David Hoar filed the report below about our DNCB Bird Cruise on Friday, July 12 in the San Juan Islands with San Juan Cruises https://whales.com/other-cruises/bird-watching-cruise
You can check out the photo evidence at:
and Brian’s eBird list of 19 species recorded. As always, Terry Carr excelled with his organization and management of the 11 participants. Captain Dale and Naturalist Victoria were very interesting and informative with their on board continuous dialog, while the Crew of Tova and Claire were friendly and helpful minding the Galley with the Beer, Rum and Lasagna lunch. It was a fantastic outing on a gorgeous day, and we saw a tonne of neat and exciting stuff.
Terry and David were picked up by Chris and Anne outside Petra’s about 06:35 and we headed to Peace Arch where Tony was awaiting Tom. Richmond Brian arrived and then Tom with Ladner Jack picked up Tony and Brian for the drive to the Fairhaven terminal in Bellingham where we all met up with Lidia and Syd and Viviane well before boarding time. Boarding passes were issued to everyone for the vessel Chinook and we lined up at the dock ramp head to await the 09:00 loading. The 71 passengers had 4 crew and a skipper to cater to us for the day. As we backed out of the slip, numerous gulls, rock Doves and Cormorants were buzzing about the marina and a regal Osprey was perched on the boom of a crane watching the activities. A Peregrine Falcon, perched on the corner of one of the buildings, caught our attention and as there were several other birding groups on this “Puffin Cruise”, it is doubtful that any rarities escaped someone’s attention. As we headed south toward Rosario Strait just to the east of Lopez Island we passed numerous Alcids including a few Marbled Murrelet and Common Murre, numerous Pigeon Guillemot, and rafts of Rhinoceros Auklet mixed with gulls feeding on schools of fish. The skipper made a few slow-down observational approaches to rocky islets or headlands en route where we saw Harbour Seal, Pigeon Guillemots, and Bald Eagles. At one site there was a peep of unknown identity that did a fly by and a black oystercatcher was observed. Two birds flew over and there was some discussion of just what they might be – clearly they were not Boobies or Frigate birds but they were not the normal gulls and a couple of photos showed the characteristic red bills of the Heermann’s Gull. There was a large group of them on the rocky islets we later scoped along with juvenile gulls Brandt’s and Double-crested Cormorants.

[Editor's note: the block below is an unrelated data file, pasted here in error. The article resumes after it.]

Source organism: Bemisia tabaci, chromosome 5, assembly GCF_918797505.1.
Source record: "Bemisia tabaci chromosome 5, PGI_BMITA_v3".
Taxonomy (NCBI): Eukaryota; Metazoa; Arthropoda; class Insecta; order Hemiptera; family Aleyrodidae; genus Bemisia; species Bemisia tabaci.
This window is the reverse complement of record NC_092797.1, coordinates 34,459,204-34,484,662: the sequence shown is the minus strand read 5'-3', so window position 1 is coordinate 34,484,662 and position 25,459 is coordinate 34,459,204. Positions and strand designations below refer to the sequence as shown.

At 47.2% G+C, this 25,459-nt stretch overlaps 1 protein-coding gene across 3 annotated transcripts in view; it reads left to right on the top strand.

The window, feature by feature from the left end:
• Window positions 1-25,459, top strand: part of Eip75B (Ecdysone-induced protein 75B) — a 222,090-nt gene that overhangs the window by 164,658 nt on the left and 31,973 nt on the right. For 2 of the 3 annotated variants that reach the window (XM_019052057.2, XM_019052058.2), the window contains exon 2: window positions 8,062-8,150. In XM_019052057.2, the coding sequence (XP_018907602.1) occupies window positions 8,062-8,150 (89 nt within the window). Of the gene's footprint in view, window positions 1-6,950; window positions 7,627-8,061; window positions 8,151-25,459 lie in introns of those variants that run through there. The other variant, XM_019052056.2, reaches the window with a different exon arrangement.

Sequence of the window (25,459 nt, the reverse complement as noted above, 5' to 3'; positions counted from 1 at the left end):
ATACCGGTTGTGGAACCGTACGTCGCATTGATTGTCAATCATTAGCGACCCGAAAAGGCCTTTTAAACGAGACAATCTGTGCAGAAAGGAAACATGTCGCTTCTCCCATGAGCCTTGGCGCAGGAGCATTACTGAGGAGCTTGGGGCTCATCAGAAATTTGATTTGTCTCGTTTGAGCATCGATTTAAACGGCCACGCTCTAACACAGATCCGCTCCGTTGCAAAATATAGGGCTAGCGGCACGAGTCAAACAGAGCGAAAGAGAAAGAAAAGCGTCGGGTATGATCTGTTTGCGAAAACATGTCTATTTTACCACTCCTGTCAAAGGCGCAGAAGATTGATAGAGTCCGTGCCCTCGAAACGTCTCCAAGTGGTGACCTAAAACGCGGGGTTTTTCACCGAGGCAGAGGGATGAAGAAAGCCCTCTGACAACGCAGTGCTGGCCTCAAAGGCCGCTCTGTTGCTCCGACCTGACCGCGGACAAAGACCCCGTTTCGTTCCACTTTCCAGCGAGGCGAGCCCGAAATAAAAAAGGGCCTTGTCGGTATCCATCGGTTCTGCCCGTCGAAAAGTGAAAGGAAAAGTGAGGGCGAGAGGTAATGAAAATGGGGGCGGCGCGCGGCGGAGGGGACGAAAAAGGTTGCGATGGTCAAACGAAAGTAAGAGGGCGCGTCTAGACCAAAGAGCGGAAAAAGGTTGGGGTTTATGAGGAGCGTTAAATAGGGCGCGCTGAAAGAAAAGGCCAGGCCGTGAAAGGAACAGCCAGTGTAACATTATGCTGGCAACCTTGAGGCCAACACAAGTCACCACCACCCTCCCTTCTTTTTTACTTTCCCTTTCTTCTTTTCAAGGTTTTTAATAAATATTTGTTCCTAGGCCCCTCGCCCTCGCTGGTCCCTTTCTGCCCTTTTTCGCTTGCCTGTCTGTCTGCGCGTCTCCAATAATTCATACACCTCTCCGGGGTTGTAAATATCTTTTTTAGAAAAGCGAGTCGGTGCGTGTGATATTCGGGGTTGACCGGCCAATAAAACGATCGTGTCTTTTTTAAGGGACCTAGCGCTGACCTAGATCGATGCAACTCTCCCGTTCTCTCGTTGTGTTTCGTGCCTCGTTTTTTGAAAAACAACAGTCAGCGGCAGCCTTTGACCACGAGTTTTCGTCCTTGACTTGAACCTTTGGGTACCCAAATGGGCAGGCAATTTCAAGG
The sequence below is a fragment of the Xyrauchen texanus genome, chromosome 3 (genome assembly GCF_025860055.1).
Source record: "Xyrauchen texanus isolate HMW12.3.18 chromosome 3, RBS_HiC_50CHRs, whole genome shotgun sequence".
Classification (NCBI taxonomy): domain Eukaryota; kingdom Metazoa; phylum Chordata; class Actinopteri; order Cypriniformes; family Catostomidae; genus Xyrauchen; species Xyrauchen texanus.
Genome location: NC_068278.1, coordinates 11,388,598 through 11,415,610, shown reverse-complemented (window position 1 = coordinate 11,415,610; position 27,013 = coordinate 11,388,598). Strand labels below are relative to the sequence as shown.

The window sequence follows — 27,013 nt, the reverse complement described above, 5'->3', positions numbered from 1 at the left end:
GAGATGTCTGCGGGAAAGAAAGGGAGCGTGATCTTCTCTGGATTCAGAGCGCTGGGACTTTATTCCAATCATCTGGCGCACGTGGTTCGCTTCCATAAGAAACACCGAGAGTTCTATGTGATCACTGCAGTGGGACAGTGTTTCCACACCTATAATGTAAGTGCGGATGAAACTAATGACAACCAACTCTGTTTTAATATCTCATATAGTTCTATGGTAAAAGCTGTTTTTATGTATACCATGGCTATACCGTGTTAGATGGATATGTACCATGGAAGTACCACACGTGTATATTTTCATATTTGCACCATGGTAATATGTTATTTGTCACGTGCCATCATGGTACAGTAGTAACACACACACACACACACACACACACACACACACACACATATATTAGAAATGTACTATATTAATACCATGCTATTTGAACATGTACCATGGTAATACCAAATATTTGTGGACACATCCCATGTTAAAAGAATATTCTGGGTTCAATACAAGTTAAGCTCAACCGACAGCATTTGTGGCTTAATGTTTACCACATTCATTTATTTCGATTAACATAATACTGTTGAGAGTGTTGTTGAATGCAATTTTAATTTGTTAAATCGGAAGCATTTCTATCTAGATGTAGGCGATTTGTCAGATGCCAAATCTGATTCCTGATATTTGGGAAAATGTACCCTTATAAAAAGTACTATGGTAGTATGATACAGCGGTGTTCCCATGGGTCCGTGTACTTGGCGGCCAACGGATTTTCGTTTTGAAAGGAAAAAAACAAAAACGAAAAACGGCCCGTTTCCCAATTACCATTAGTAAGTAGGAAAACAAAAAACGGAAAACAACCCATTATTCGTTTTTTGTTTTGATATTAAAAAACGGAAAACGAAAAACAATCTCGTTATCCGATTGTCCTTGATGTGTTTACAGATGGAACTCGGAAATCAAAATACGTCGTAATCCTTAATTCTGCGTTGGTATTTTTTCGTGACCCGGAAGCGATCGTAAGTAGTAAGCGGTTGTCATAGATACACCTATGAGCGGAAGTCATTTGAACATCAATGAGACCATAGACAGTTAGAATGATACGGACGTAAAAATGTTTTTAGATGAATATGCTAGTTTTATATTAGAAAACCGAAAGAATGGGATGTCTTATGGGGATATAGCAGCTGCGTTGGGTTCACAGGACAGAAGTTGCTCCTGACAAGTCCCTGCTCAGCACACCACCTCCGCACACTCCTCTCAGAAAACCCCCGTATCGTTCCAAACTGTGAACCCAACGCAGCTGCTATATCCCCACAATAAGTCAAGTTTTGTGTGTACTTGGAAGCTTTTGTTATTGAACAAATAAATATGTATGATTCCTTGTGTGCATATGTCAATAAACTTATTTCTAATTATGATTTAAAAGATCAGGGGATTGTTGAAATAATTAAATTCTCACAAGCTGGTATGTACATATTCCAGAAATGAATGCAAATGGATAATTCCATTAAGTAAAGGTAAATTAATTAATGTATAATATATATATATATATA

The strait was calm with a slight swell as we crossed first to Minor Island, just East of Smith Island. Here we saw nesting Cormorants and Harlequin Ducks along the beach and a single Red-necked Grebe amongst the numerous Rhinoceros Auklets, some still showing their plumes. There were numerous watchful Bald Eagles as this is a known nesting area for seabirds. Rounding the South side of Minor and Smith Islands we eventually saw a single Tufted Puffin in the Western bull kelp bed. This bird consumed many electrons; however, as we passed to the North of the kelp bed additional Tufted Puffins came into view along with a group of Heermann’s Gulls flying tight to the water and dipping their lower bill into the water to scoop up little fish. Several bursts of electrons captured the action and result was they were picking up Anchovie that were about 3-4 inches long and sometimes consuming them in the time between frames (1/5 to 1/9 of a second). On the North side of Smith Island were more puffins and lots of Rhinoceros Auklets. One group of 7 Tufted Puffins could be captured in a single frame.
A tasty lasagna lunch (meat or vegetarian choice) with Ceasar Salad, crusty rolls, grapes and cookies was set out for the hungry crowd and there was water or soft and hard drinks available at the cash bar as we headed away from our target species viewing to where some whales had been reported by other tour vessels along the Whidbey Island shore. The F-18 Growlers from the Whidbey Island Naval Base would buzz overhead and stop conversation frequently but as we were told this is the “Sound of Freedom” and perhaps complaints about the noise level were inappropriate.
Two Gray Whales entertained us with their blows as we arrived off the beach and as we moved further North looking for a reported Minke Whale, another Gray Whale surfaced. Passing the top of Whidbey Island the two Deception Pass Bridge spans could be viewed as we headed past Anacortes up Guemes Channel and on to Bellingham Bay, returning to the dock just before 16:00 hours. This was a great outing for all 11 participants Tom, Jack, Tony, Brian, Chris, Anne, Terry, David, Lidia, Syd, and Viviane.
David Hoar, TTFN
Because of the weather forecast, our Wed July 17 outing has been changed from Saltspring Island to Point Roberts.